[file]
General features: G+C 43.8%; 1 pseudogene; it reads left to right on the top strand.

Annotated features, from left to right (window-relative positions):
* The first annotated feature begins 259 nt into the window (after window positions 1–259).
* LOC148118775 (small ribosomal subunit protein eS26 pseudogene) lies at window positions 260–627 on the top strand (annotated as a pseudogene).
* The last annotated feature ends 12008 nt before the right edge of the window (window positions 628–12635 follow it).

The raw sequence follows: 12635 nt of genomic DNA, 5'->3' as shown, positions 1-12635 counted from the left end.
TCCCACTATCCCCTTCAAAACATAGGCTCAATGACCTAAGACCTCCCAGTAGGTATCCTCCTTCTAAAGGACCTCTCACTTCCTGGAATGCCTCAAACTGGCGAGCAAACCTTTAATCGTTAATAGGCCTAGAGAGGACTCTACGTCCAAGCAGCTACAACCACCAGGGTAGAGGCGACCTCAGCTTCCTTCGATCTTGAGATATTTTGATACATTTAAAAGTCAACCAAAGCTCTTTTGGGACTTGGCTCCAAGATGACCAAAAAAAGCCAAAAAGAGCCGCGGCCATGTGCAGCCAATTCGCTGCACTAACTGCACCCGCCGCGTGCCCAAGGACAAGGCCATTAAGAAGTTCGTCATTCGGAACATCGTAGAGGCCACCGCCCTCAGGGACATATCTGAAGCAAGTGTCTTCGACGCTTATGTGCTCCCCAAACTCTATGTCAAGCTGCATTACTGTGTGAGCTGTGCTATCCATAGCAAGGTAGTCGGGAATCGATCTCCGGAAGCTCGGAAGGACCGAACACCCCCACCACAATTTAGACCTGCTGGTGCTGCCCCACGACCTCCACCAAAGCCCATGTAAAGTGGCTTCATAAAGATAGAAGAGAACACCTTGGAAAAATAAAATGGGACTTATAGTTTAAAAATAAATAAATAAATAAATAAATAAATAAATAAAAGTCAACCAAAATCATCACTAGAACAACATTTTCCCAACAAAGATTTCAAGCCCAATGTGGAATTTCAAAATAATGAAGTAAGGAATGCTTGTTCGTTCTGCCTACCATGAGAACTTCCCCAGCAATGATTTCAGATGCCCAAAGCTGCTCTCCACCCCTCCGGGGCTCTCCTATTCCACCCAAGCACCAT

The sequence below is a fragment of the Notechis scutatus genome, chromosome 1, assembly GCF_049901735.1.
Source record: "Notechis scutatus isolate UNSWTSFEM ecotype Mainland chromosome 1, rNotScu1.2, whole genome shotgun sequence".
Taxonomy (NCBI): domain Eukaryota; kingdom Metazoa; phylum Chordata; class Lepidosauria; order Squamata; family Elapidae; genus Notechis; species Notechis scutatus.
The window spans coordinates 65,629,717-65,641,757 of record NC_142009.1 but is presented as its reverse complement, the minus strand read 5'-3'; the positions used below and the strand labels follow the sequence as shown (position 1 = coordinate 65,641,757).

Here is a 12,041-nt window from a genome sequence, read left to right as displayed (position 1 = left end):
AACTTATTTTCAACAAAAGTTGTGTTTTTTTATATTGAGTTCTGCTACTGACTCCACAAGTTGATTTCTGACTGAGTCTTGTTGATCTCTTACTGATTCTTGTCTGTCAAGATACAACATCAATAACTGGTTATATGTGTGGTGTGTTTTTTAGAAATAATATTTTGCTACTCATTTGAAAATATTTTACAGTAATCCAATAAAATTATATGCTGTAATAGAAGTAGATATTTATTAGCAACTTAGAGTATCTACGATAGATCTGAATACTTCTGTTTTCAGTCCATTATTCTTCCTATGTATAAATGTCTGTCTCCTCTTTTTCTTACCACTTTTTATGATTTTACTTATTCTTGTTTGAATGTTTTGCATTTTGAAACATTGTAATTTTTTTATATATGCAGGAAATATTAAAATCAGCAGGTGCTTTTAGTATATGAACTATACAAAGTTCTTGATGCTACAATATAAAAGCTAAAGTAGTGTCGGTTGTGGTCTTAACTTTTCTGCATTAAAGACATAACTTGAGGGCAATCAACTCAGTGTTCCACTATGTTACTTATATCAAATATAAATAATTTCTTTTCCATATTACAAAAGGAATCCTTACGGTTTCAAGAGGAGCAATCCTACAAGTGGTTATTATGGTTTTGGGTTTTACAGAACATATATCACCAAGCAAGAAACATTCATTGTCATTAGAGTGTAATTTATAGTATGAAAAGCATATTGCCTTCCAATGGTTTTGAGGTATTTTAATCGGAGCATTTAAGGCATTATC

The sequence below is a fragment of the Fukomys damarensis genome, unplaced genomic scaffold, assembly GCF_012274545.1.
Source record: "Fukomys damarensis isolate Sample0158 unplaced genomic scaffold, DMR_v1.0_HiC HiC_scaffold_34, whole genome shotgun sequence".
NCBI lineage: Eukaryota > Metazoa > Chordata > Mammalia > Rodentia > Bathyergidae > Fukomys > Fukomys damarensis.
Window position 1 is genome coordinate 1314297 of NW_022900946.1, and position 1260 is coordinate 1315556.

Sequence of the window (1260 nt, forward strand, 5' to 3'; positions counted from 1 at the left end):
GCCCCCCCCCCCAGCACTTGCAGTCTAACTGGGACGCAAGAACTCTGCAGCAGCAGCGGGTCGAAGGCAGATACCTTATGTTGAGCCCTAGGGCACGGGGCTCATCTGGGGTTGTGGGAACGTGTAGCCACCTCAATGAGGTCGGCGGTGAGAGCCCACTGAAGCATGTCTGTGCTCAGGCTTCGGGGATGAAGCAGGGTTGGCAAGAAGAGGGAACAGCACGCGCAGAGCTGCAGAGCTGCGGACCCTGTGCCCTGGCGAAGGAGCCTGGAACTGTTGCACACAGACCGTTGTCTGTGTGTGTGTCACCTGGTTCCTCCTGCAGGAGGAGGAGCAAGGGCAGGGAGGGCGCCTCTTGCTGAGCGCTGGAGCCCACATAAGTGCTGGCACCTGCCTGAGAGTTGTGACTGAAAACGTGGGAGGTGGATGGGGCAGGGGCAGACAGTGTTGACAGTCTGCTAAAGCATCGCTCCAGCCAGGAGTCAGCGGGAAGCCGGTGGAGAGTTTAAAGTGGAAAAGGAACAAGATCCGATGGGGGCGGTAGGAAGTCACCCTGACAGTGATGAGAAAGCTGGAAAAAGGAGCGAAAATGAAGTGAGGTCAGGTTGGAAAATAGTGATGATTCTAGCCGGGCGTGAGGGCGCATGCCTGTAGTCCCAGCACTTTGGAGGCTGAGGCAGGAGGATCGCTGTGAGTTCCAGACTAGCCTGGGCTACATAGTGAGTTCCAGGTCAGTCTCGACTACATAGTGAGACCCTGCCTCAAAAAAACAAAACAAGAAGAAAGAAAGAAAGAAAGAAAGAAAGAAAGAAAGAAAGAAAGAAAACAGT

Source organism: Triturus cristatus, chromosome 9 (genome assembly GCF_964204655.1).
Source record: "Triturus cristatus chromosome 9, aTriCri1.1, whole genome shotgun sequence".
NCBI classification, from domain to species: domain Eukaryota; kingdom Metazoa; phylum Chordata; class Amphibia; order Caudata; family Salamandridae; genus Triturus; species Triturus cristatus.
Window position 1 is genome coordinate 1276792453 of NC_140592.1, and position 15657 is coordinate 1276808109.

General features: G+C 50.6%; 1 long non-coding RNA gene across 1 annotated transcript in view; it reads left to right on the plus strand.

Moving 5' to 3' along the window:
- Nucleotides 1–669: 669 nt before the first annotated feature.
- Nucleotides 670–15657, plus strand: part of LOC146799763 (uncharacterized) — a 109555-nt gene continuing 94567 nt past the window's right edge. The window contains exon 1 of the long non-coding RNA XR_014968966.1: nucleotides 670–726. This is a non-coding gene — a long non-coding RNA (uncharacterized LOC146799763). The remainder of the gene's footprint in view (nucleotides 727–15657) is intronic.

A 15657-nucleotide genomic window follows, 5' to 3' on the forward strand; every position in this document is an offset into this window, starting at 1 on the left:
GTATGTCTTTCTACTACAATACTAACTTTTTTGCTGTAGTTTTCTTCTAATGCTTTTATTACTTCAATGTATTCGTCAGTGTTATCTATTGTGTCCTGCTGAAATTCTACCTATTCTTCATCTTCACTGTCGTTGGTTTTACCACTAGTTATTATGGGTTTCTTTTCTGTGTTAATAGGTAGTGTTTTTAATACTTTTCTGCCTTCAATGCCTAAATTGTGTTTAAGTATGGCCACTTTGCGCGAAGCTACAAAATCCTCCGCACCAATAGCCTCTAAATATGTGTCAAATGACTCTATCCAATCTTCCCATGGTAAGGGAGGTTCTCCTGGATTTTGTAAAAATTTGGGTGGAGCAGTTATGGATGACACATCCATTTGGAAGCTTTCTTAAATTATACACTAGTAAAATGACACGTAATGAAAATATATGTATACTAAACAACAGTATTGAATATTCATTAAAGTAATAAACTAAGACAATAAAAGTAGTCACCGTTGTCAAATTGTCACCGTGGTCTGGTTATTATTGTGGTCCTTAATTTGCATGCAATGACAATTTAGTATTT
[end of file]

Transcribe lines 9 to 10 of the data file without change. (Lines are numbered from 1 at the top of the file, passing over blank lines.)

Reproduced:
Source record: "Notechis scutatus isolate UNSWTSFEM ecotype Mainland chromosome 1, rNotScu1.2, whole genome shotgun sequence".
Taxonomy (NCBI): domain Eukaryota; kingdom Metazoa; phylum Chordata; class Lepidosauria; order Squamata; family Elapidae; genus Notechis; species Notechis scutatus.